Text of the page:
Last June, I shared with the world Google CEO Eric Schmidt’s vision for personalized radio ads, and his need for a “pair of pants, in “Google targets GPS-based in-car personalized advertising”:
Schmidt believes that when he is listening to the radio in his car, radio ads should personally address him about his needs. For example, while driving past a clothing store, a radio ad should remind Eric that he needs a pair of pants and instruct him to turn left at the upcoming clothing store….
While Schmidt predicted a realization of his vision within the next one to two years, he did not share his vision for how the Google owned dMarc Broadcasting, a "digital solutions provider for the radio broadcast industry," would enable such digital ad delivery via car radios. Google acquired dMarc in January to bring "radio advertising to Google AdWords advertisers.”
Nine months after the dMarc acquisition, an eternity in “the entire cycle of Google,” Schmidt neglected to let the world know during its Q3 earnings call yesterday how he is proceeding in his quest for a “pair of pants,” and the $20 billion radio advertising market.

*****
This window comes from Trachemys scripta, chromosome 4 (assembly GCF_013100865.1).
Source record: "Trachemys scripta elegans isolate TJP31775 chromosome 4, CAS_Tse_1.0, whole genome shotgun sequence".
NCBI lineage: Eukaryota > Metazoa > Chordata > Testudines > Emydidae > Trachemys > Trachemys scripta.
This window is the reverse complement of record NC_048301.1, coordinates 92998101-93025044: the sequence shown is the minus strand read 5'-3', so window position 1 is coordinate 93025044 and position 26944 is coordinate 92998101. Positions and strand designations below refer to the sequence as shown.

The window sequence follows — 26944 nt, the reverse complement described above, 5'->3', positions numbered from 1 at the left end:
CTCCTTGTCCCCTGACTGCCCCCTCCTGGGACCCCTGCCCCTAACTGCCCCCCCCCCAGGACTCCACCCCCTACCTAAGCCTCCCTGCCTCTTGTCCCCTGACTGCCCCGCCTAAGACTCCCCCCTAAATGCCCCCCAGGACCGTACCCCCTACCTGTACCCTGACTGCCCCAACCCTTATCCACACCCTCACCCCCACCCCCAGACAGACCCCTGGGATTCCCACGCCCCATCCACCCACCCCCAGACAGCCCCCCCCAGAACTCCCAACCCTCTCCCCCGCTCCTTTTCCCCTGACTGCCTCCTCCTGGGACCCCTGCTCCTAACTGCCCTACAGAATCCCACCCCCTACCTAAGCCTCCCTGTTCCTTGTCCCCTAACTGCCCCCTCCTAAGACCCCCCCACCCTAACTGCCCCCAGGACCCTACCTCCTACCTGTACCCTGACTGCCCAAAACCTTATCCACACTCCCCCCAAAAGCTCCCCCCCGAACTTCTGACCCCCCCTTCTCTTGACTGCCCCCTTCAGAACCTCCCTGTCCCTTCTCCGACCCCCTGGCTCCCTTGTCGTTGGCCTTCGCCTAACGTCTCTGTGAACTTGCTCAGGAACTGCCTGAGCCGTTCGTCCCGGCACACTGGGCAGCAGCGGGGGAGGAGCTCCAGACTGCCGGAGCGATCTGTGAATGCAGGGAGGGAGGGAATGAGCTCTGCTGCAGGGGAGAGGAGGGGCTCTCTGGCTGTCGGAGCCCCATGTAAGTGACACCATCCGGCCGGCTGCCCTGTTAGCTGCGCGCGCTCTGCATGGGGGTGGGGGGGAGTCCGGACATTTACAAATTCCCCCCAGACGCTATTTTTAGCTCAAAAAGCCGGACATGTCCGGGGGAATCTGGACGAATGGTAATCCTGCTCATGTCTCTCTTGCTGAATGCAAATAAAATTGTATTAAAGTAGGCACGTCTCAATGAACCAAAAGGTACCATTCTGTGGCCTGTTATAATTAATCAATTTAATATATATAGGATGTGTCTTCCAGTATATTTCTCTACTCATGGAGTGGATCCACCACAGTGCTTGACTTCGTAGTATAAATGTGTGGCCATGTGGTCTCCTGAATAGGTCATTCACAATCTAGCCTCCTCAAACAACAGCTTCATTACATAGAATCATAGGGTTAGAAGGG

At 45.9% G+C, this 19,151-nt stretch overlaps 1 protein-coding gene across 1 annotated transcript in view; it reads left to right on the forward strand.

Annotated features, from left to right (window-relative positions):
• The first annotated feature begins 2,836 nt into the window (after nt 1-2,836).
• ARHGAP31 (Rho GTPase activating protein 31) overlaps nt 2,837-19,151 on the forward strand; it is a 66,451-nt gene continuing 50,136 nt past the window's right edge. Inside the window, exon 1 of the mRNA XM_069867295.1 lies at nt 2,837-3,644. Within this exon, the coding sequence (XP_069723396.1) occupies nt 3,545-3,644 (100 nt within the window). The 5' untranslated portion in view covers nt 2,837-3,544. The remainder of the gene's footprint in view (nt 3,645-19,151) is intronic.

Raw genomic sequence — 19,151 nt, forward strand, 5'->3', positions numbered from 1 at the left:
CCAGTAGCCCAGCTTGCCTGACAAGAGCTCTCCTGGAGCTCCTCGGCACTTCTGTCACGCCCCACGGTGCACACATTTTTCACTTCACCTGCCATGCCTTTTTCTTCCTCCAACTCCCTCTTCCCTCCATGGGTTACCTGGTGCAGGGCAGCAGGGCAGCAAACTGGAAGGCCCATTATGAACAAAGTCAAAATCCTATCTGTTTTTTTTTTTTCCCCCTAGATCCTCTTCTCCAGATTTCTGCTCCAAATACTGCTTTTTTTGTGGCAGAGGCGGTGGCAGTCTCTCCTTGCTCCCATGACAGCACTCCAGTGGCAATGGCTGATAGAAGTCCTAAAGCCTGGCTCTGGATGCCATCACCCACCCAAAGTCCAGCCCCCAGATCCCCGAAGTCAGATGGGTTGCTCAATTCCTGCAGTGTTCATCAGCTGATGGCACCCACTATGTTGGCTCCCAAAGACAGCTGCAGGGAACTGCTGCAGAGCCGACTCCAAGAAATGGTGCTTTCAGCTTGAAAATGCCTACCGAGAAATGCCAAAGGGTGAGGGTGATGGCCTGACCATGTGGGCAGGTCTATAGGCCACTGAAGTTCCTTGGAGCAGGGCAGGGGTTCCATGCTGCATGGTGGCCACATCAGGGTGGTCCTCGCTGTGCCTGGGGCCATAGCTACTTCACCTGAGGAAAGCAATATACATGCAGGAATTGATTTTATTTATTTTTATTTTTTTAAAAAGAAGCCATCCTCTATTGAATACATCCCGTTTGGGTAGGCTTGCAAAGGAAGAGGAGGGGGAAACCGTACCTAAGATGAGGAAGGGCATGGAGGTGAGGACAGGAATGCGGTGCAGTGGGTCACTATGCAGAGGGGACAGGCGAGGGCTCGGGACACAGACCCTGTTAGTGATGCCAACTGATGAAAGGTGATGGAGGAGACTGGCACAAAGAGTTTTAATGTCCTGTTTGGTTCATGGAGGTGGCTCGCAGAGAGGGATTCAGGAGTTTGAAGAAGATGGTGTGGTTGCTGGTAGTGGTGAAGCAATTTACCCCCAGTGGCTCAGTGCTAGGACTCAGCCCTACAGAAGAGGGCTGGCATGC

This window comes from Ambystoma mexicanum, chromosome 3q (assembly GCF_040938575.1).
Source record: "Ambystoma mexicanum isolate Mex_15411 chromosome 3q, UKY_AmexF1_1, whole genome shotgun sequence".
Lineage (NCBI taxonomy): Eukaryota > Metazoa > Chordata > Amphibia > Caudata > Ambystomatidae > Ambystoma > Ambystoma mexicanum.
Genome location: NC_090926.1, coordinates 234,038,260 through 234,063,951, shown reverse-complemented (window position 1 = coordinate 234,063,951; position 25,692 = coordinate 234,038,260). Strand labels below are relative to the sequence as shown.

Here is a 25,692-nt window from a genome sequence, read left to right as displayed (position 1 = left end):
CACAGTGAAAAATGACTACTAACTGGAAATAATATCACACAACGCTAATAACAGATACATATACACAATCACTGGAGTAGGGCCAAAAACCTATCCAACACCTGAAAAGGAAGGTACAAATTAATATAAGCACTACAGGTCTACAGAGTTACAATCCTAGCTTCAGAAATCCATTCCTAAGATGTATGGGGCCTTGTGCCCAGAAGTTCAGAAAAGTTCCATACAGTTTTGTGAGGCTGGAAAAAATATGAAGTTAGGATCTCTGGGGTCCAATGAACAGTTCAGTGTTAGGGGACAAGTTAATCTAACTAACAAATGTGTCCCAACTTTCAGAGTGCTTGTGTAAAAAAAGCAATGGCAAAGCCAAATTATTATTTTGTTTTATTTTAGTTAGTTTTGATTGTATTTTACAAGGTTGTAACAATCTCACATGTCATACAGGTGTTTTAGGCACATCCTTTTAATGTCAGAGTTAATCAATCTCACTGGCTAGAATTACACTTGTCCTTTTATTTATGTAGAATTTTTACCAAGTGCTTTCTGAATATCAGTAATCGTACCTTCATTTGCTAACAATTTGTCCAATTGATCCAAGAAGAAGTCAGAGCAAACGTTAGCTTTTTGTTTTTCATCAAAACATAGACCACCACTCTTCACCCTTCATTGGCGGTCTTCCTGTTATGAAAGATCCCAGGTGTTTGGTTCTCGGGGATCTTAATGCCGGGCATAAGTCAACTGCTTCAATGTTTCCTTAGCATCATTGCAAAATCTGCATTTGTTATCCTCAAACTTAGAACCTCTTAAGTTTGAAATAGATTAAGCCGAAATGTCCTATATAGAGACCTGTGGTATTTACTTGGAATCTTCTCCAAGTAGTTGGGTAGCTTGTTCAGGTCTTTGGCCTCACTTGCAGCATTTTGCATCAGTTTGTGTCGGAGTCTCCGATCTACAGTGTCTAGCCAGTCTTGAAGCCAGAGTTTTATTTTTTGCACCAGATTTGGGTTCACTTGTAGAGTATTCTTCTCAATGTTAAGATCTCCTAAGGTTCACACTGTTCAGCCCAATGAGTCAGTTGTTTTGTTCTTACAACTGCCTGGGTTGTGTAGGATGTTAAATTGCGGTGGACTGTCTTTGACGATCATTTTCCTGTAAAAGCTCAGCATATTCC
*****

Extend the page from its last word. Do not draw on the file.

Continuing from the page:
Why was Google silent on its $1.13 billion 2006 diversification acquisition? During the Q2 earnings call, Schmidt indicated dMarc was on track to selling up a radio advertising storm:
The dMarc team itself is fully integrated. We’re expanding it both in engineering and sales. They’re on an integration schedule of about three months from now, so every week there are more milestones, and they’re working very hard. It’s very exciting.
Schmidt showed no excitement yesterday for dMarc. The $1.13 billion acquisition was not touted as part of the “sum of these five things” fueling Google growth, performance and opportunities:
users, ads, the diversity of our business, the blizzard of new product launches, and the partnership strategy which is in full force, has delivered great, great results and we're very, very pleased with them.
It is not surprising that Google is not drawing attention to its offline diversification efforts; Google has not been able to show success, as I point out in “Will Google ever build another billion dollar business?”
In “3 key questions for Google CEO Eric Schmidt” I ask “How will you revolutionize the decades old radio industry via a legacy radio advertising company?”
Schmidt apparently can’t answer the question. His concluding, inspirational look forward to Q4 yesterday only spoke to Google Web-based opportunities, not its diversification efforts:
What I wanted to do is to finish by saying that we are in many ways crossing into another era here of what it will be possible to do with the Internet. We have gone from web search, various other forms of applications to now literally being able to do business, life, entertainment, especially with the integration of video, on the net. This is a very, very powerful, powerful way in which many, many companies, many, many users, many, many advertisers will use.
But will they be using the radio, via dMarc Broadcasting?